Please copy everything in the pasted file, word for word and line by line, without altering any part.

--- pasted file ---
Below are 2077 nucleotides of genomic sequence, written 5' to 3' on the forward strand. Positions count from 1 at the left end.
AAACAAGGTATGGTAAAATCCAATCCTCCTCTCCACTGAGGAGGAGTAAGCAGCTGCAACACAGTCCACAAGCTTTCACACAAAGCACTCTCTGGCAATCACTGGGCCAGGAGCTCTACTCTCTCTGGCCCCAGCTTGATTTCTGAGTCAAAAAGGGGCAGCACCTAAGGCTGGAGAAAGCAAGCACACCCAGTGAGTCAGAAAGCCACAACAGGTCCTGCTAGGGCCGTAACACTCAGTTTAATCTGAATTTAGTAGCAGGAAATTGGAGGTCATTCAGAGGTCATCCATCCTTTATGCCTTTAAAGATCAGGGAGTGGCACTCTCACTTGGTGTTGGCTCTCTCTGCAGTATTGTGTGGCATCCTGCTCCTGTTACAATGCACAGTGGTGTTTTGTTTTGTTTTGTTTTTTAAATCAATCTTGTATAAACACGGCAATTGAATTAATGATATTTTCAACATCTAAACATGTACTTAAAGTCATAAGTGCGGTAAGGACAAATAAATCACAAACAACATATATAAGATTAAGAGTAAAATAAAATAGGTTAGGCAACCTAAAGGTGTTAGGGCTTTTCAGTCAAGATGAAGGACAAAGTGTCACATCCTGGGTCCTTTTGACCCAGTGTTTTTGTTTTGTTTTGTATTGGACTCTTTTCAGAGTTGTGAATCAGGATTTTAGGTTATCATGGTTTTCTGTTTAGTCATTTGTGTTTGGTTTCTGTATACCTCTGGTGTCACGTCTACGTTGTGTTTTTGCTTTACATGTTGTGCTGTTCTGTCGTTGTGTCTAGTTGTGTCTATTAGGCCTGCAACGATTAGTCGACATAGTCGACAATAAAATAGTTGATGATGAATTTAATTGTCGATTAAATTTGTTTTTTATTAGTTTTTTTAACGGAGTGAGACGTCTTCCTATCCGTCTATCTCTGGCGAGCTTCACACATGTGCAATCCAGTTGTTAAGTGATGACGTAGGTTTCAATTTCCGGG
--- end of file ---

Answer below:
Below are 2077 nucleotides of genomic sequence, written 5' to 3' on the forward strand. Positions count from 1 at the left end.
AAACAAGGTATGGTAAAATCCAATCCTCCTCTCCACTGAGGAGGAGTAAGCAGCTGCAACACAGTCCACAAGCTTTCACACAAAGCACTCTCTGGCAATCACTGGGCCAGGAGCTCTACTCTCTCTGGCCCCAGCTTGATTTCTGAGTCAAAAAGGGGCAGCACCTAAGGCTGGAGAAAGCAAGCACACCCAGTGAGTCAGAAAGCCACAACAGGTCCTGCTAGGGCCGTAACACTCAGTTTAATCTGAATTTAGTAGCAGGAAATTGGAGGTCATTCAGAGGTCATCCATCCTTTATGCCTTTAAAGATCAGGGAGTGGCACTCTCACTTGGTGTTGGCTCTCTCTGCAGTATTGTGTGGCATCCTGCTCCTGTTACAATGCACAGTGGTGTTTTGTTTTGTTTTGTTTTTTAAATCAATCTTGTATAAACACGGCAATTGAATTAATGATATTTTCAACATCTAAACATGTACTTAAAGTCATAAGTGCGGTAAGGACAAATAAATCACAAACAACATATATAAGATTAAGAGTAAAATAAAATAGGTTAGGCAACCTAAAGGTGTTAGGGCTTTTCAGTCAAGATGAAGGACAAAGTGTCACATCCTGGGTCCTTTTGACCCAGTGTTTTTGTTTTGTTTTGTATTGGACTCTTTTCAGAGTTGTGAATCAGGATTTTAGGTTATCATGGTTTTCTGTTTAGTCATTTGTGTTTGGTTTCTGTATACCTCTGGTGTCACGTCTACGTTGTGTTTTTGCTTTACATGTTGTGCTGTTCTGTCGTTGTGTCTAGTTGTGTCTATTAGGCCTGCAACGATTAGTCGACATAGTCGACAATAAAATAGTTGATGATGAATTTAATTGTCGATTAAATTTGTTTTTTATTAGTTTTTTTAACGGAGTGAGACGTCTTCCTATCCGTCTATCTCTGGCGAGCTTCACACATGTGCAATCCAGTTGTTAAGTGATGACGTAGGTTTCAATTTCCGGG